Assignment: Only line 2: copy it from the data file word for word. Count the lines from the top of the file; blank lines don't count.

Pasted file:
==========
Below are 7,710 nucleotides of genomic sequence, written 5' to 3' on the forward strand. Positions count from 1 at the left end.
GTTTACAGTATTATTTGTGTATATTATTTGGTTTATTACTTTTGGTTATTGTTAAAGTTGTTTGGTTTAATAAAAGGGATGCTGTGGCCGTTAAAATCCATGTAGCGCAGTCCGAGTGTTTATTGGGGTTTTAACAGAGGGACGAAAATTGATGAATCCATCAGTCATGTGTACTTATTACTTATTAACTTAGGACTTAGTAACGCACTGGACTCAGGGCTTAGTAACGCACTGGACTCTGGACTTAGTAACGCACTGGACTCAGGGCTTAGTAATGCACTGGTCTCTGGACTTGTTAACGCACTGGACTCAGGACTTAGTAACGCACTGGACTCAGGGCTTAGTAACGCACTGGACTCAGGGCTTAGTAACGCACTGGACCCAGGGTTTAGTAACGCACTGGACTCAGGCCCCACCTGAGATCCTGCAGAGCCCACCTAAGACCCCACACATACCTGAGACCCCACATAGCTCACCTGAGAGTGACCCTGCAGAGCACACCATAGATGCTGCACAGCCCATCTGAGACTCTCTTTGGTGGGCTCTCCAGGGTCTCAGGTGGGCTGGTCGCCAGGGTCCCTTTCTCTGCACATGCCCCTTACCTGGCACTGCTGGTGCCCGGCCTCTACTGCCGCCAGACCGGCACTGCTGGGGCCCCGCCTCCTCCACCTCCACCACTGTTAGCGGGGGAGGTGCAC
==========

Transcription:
GTTTACAGTATTATTTGTGTATATTATTTGGTTTATTACTTTTGGTTATTGTTAAAGTTGTTTGGTTTAATAAAAGGGATGCTGTGGCCGTTAAAATCCATGTAGCGCAGTCCGAGTGTTTATTGGGGTTTTAACAGAGGGACGAAAATTGATGAATCCATCAGTCATGTGTACTTATTACTTATTAACTTAGGACTTAGTAACGCACTGGACTCAGGGCTTAGTAACGCACTGGACTCTGGACTTAGTAACGCACTGGACTCAGGGCTTAGTAATGCACTGGTCTCTGGACTTGTTAACGCACTGGACTCAGGACTTAGTAACGCACTGGACTCAGGGCTTAGTAACGCACTGGACTCAGGGCTTAGTAACGCACTGGACCCAGGGTTTAGTAACGCACTGGACTCAGGCCCCACCTGAGATCCTGCAGAGCCCACCTAAGACCCCACACATACCTGAGACCCCACATAGCTCACCTGAGAGTGACCCTGCAGAGCACACCATAGATGCTGCACAGCCCATCTGAGACTCTCTTTGGTGGGCTCTCCAGGGTCTCAGGTGGGCTGGTCGCCAGGGTCCCTTTCTCTGCACATGCCCCTTACCTGGCACTGCTGGTGCCCGGCCTCTACTGCCGCCAGACCGGCACTGCTGGGGCCCCGCCTCCTCCACCTCCACCACTGTTAGCGGGGGAGGTGCAC